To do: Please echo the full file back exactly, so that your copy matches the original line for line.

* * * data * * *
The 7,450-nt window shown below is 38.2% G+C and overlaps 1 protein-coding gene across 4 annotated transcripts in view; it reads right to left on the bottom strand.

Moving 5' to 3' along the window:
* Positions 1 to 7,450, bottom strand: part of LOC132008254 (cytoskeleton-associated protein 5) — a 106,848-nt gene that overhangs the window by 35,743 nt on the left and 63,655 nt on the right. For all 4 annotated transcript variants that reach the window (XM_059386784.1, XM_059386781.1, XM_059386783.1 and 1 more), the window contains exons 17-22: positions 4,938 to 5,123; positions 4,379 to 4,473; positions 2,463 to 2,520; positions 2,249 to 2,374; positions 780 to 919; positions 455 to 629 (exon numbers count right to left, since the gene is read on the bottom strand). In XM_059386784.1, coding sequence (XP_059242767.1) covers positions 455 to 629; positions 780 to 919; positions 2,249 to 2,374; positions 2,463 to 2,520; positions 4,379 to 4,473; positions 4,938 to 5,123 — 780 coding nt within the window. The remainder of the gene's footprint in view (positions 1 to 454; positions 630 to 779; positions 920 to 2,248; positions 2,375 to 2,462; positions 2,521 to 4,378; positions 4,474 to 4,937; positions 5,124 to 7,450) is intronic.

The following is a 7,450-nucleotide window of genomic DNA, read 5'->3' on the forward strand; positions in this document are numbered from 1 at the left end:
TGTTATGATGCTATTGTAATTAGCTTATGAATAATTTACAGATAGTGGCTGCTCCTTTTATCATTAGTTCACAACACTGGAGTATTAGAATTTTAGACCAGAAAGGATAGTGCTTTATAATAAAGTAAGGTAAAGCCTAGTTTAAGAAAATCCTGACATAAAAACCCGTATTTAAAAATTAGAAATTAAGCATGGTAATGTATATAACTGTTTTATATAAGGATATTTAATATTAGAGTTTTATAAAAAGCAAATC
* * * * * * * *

The 7,450-nt window shown below is 38.2% G+C and overlaps 1 protein-coding gene across 4 annotated transcripts in view; it reads right to left on the bottom strand.

Moving 5' to 3' along the window:
* Positions 1 to 7,450, bottom strand: part of LOC132008254 (cytoskeleton-associated protein 5) — a 106,848-nt gene that overhangs the window by 35,743 nt on the left and 63,655 nt on the right. For all 4 annotated transcript variants that reach the window (XM_059386784.1, XM_059386781.1, XM_059386783.1 and 1 more), the window contains exons 17-22: positions 4,938 to 5,123; positions 4,379 to 4,473; positions 2,463 to 2,520; positions 2,249 to 2,374; positions 780 to 919; positions 455 to 629 (exon numbers count right to left, since the gene is read on the bottom strand). In XM_059386784.1, coding sequence (XP_059242767.1) covers positions 455 to 629; positions 780 to 919; positions 2,249 to 2,374; positions 2,463 to 2,520; positions 4,379 to 4,473; positions 4,938 to 5,123 — 780 coding nt within the window. The remainder of the gene's footprint in view (positions 1 to 454; positions 630 to 779; positions 920 to 2,248; positions 2,375 to 2,462; positions 2,521 to 4,378; positions 4,474 to 4,937; positions 5,124 to 7,450) is intronic.

The following is a 7,450-nucleotide window of genomic DNA, read 5'->3' on the forward strand; positions in this document are numbered from 1 at the left end:
TGTTATGATGCTATTGTAATTAGCTTATGAATAATTTACAGATAGTGGCTGCTCCTTTTATCATTAGTTCACAACACTGGAGTATTAGAATTTTAGACCAGAAAGGATAGTGCTTTATAATAAAGTAAGGTAAAGCCTAGTTTAAGAAAATCCTGACATAAAAACCCGTATTTAAAAATTAGAAATTAAGCATGGTAATGTATATAACTGTTTTATATAAGGATATTTAATATTAGAGTTTTATAAAAAGCAAATC